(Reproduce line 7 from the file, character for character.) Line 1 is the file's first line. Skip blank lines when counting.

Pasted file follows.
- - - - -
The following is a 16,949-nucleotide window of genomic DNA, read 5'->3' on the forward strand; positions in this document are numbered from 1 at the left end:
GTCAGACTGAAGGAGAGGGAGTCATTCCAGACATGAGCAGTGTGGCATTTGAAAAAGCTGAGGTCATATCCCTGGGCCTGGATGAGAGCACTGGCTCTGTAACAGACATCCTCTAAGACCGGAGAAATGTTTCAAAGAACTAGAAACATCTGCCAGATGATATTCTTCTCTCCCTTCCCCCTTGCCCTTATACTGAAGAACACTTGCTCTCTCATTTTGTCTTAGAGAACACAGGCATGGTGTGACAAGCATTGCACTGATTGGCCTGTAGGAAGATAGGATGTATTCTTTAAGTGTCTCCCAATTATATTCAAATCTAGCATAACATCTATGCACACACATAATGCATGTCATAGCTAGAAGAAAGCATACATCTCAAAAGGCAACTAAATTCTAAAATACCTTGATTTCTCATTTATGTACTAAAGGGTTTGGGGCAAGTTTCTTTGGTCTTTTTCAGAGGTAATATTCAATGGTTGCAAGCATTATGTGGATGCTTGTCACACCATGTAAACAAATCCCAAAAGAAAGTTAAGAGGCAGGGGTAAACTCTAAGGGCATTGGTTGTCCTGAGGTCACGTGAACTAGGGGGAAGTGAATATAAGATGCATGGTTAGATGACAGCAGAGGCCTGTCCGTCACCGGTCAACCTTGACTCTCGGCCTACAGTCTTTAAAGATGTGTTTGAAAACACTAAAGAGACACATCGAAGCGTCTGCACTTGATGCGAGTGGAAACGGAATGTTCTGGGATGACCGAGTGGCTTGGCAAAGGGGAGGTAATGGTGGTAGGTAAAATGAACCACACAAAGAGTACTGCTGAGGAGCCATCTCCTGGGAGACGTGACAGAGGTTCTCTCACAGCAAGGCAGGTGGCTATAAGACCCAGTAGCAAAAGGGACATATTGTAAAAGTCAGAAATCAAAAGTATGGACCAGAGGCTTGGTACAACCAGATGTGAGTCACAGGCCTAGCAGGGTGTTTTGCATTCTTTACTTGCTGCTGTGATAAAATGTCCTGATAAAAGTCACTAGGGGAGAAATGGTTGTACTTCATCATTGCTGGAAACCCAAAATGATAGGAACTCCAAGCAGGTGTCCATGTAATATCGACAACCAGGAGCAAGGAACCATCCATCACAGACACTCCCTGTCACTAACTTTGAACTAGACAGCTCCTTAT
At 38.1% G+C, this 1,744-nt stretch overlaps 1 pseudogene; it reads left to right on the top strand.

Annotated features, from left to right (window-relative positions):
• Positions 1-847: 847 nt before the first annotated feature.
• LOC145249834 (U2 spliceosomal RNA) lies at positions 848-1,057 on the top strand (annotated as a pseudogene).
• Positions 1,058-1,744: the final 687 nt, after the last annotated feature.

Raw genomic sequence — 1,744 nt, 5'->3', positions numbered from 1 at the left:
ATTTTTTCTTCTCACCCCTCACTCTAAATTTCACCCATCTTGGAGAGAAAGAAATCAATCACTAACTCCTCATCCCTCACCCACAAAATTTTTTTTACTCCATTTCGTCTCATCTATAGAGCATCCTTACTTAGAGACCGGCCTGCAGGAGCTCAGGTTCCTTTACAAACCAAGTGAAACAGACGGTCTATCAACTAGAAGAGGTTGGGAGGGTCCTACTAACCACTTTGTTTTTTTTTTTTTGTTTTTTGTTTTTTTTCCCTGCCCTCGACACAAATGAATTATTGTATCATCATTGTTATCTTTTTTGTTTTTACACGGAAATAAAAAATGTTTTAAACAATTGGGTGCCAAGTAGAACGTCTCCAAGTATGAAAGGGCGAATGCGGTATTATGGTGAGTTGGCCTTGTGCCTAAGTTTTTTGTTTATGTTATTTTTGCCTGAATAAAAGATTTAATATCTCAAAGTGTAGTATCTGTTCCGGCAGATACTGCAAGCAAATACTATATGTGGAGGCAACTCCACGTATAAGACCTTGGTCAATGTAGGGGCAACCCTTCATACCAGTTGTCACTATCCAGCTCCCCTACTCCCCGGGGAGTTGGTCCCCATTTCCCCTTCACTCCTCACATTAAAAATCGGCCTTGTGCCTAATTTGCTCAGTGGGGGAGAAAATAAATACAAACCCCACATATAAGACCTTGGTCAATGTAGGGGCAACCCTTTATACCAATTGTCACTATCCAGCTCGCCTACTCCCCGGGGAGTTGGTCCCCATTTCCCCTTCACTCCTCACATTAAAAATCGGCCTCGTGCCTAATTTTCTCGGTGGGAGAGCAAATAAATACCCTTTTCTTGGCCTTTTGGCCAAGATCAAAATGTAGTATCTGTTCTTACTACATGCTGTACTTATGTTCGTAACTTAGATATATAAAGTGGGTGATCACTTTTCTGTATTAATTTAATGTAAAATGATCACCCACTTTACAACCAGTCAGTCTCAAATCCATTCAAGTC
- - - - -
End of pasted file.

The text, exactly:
• Positions 1,058-1,744: the final 687 nt, after the last annotated feature.